Saturday, September 17, 2005

West side, Angkor Wuuut?!

Somewhere in Northern Thailand

I left Chiang Mai by train three hours ago, and I'm heading south towards Chumpon. I'll be there in about twenty hours. Once I arrive, I'll need to find a ferry to get my ass to Ko Tao, probably overnight, where I'll meet up with Mike. We should be starting our SCUBA training on the 20th.

Jarah, Ben and I landed in Cambodia in the afternoon of September 11 and took a taxi to Siem Reap proper, where we found our lodging and got a little rest. That night, we caught a buffet dinner and a show featuring apsara dancers. It is an interesting traditional Cambodian dance style that's been around for at least a thousand years. The next morning, we arranged a driver and a guide for forty bucks, and took off for the ruins.
The jungles around Siem Reap is full of old temples. We spent an entire day driving around with our guide, and we only saw a small portion of what the ancient capitol of the Khmer Kingdom had to offer. Of the sites that we saw, there were only three that we spent large amounts of time at: Bayon, Angkor Wat, and Ta Prohm.

Our first stop was Bayon, an old, crumbling temple inside the walls of Angkor Thom. It looked almost exactly like what I imagined ancient ruins would look like. It had the cracked, fallen columns and the sun-faded stone and the irregularly-shaped weather-stains all over. Our guide toured us around the broken temple, giving us little history lessons as we walked. We clambered over broken masonry while the Cambodian sky drenched us with short, unpredictable bursts of rain. The rocks were slippery, and the lighting was horrible. It was perfect.
Angkor Wat was pretty cool, too, but it lacked character. The sheer scale of the temple was definitely impressive, and the attention to detail was amazing in places, but it was just too "nice". Everything seemed well-organized and packaged for tourists. There were no piles of collapsed rock and no huge, crumbling cracks in the stonework. Everything was clean, and there had obviously been a lot of restoration done. As an example of ancient Khmer architecture, it was a masterpiece, but it didn't feel like ruins. It felt more like a big budget movie: lots of cool visuals, extremely polished, but not a lot of substance.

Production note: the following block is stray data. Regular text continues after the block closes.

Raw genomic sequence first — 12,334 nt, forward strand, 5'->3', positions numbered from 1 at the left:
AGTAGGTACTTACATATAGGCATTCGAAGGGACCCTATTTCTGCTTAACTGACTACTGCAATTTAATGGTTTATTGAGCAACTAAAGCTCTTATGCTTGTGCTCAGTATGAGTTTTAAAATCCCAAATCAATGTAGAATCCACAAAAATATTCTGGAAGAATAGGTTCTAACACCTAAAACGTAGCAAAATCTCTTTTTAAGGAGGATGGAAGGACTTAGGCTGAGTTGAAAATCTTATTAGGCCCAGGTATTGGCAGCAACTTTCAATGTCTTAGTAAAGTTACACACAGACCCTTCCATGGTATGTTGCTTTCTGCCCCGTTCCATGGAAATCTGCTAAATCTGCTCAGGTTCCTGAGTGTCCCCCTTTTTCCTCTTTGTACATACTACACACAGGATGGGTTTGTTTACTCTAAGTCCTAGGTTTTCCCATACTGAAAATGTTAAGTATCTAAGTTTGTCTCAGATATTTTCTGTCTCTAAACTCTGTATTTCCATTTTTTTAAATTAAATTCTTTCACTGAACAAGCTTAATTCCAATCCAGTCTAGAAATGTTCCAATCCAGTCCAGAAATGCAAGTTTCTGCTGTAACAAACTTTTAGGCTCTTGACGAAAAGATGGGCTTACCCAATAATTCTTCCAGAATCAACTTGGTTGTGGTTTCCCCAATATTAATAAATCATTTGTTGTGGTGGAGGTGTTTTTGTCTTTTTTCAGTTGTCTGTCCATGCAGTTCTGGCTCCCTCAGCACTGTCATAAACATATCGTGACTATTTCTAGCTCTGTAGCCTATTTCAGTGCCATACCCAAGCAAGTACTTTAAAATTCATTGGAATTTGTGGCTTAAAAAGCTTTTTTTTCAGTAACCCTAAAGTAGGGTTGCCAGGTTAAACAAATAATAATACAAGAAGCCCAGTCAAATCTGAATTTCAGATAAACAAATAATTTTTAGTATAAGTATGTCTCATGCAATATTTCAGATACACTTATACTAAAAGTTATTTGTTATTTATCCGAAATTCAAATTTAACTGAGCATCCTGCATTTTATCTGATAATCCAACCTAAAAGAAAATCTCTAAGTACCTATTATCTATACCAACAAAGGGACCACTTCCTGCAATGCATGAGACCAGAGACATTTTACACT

Our last stop was Ta Prohm, and it was the real winner. Like most of the temples in the Angkor area, Ta Prohm had been lost for a few centuries after the area was no longer being used as Cambodia's capitol. When it was re-discovered, the jungle had completely absorbed it. Trees had grown into the structures of the temple, their roots digging deeply into the stonework. Unlike most of the other temples, Ta Prohm could not be restored to it's unfettered state without destroying it. So, the temple was left mostly as it was found, with the jungle literally bursting out of its walls. Truckloads of atmosphere.

Our last night in Cambodia was spent eating chicken curry out of a coconut and watching a shadow puppet show.


Anonymous Anonymous said...

LOOOOOOOVE the photos. I'm gonna take some for my website. Living vicariously through friends is what I'm all aboet.

9/18/2005 8:07 PM gmt

Blogger jason said...

> Did you guys take 20 search
> everything? Did you find any
> magic items?

Funnily enough, while we were crawling around Bayon, I couldn't help but think about D&D. If only we had found the entrance to the dungeon.

> LOOOOOOOVE the photos. I'm gonna
> take some for my website. Living
> vicariously through friends is
> what I'm all aboet.

Sweet. But I think it's pronounced "about".

9/19/2005 7:04 AM gmt


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